Have you been to The Highline in NYC? I came upon these pictures online, which preceded The Highline and the Elevatated tracks that are The Highline now. But these pictures depict an interesting time in NYC.
The trains used to go right up 11th Avenue, they literally were on tracks, sort of like trolleys. They started in 1846 for industrial reasons – bringing goods and services to that area, which became the Meat Packing District among other things.
So freight trains shared the streets with horses and buggies and eventurally cars and trolleys. But here is the amazing part – people would get hit by the trains at times. I don’t know how you don’t hear a freight train coming down the street, even at slow speeds, but people would acutally get hit.
So the City Council hired men to ride horseback in front of the trains and they would yell out to warm pedstrians. They became known as West Side Cowboys. In the early 1930s the Cowboys days ended because the trains were taken off the streets and became elevated (Els) and eventually went underground as subways.
Saw this old tv guide page on Facebook. It’s from December 1962, a Monday night. Looks like a NYC edition by the channel lineup.
I think I would watch CBS, channel 2 all night. Maybe up till 10 pm and then change to ABC Channel 7 for Ben Casey.
When we were kids my father was supposed to be on To Tell the Truth. It was live I think, because he was coming home late from work and my mother told me that the reason was he was going to be on To Tell the Truth, so we put it on and waited, but he never came on the show. I forgot the reasoning, maybe a technical issue or something and they showed a rerun.
He was going to be one of the liars/false people, making believe they were the person who was supposed to be the subject. I have to ask him about that, see if he remembers all these years later.
I started watching the 6-part Netflix show, Cocaine Cowboys: The Kings of Miami. And to my surprise, I know so many of the characters/people. I’ve lived in Miami most of my life, so this all transpired during my lifetime.
I’m friends, well, let’s say I’m friendly with one of the dealer’s sons. I know two of the women, who are now Real Housewives of Miami. I know them through a good friend, who is good friends with them. I know one of the lawyers, I work out with him at the gym, and so on and so on. They even mention and show old videos of my own little neighborhood in the show.
So many of the news stories, I remember seeing on the tv news at the time.
The 1980s, my favorite decade, was a wild time in Miami. I was of course removed from al of these drugs things going on, but they were always front page news at the time. And the people I know from the stories, I know now, I didn’t know then.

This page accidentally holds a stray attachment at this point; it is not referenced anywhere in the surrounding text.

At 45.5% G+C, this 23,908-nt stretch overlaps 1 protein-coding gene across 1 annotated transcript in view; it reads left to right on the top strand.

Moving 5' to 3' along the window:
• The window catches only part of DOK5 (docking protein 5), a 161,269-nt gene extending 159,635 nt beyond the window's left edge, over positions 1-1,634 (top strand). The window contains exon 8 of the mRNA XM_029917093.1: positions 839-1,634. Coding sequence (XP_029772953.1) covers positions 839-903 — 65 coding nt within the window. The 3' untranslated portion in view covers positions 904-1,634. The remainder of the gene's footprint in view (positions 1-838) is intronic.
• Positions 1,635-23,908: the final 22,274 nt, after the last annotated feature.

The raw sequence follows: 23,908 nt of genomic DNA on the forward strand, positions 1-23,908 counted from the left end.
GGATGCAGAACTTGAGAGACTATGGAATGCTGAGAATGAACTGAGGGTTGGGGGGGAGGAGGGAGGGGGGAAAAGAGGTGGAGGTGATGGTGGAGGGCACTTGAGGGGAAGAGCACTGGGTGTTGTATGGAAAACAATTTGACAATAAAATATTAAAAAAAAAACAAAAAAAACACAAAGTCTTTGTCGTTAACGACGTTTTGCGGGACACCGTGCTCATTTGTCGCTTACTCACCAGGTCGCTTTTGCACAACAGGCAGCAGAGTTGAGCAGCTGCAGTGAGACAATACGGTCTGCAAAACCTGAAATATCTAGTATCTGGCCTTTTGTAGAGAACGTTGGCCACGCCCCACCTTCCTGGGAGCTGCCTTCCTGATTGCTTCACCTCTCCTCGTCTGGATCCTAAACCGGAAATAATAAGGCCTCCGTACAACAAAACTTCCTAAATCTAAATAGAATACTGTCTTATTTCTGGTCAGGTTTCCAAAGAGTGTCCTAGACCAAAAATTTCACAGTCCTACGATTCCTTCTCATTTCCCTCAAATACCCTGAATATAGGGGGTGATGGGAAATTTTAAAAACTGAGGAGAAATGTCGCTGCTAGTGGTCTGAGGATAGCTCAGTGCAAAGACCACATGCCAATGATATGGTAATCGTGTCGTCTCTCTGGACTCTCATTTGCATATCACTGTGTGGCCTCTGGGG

I love the part in the show where one juror says that Willy and Sal, the drug kingpins didn’t look like gangsters to her when she saw them in court, she said, “The attorneys are the ones who looked like gangsters.”
The next time I’m at the MET Museum, or any museum for that matter, I’ll check out the sculptures more carefully for ancient paint. According to this report on CBS Sunday Morning, those bright white ancient sculptures were not originally white. They were painted in bright colors! Check it out.
These pictures of course do not do this justice, but the other day we went to the Van Gogh Experience in NYC. It was one of the best things I have experienced. The best part and most unbelievable part was just as we entered, my favorite song, No Regrets by Edith Piaf started playing.
This was not planned. We entered randomly, it was not as if the show was starting, it’s an ongoing thing. The person at the entrance, parted black curtains, and four of us entered, the lights came on and Edith Piaf started singing and Vincent Van Gogh’s work was bigger than life surrounding us. An indescribable moment.
I’ve been in New York. Did a lot so far in a week. The worst part was the flight. From the time I left my house until I got to the door here in NY, it took 10 hours. The flight was delayed and then we didn’t have a pilot! We literally sat on the plane for an hour waiting for him to arrive!
But I’m here and all is well.
Been to The Hamptons with my family and friends, we were at an outdoor bar listening to one of my cousins perform., He’s an entertainer and he was doing his thing out at the waterfront. It was a perfect day.
Did a bunch of other things – ate at one of our favorite Italian restaurants in Brooklyn. Did Hoboken and saw Manhattanhenge.
On Wednesday, a friend and I did the Little Island. It was beautiful and a lot of fun, but the temperature was 96 degrees with a heat index of 105 degrees. Oppressive! I even passed up Mr. Softee – I was too nauseous to eat.
Thursday a friend and I did the MET Museum. It rained all day, so that was a good indoor thing to do.
Been to diners, had an egg cream. Did all my usual stuff.
I was excited to interview Dr. Chris Naunton, Egyptologist, who I see all over tv. I tend to watch a lot of shows based on ancient Egypt, I guess that’s why that subject appears in a lot of my cartoons.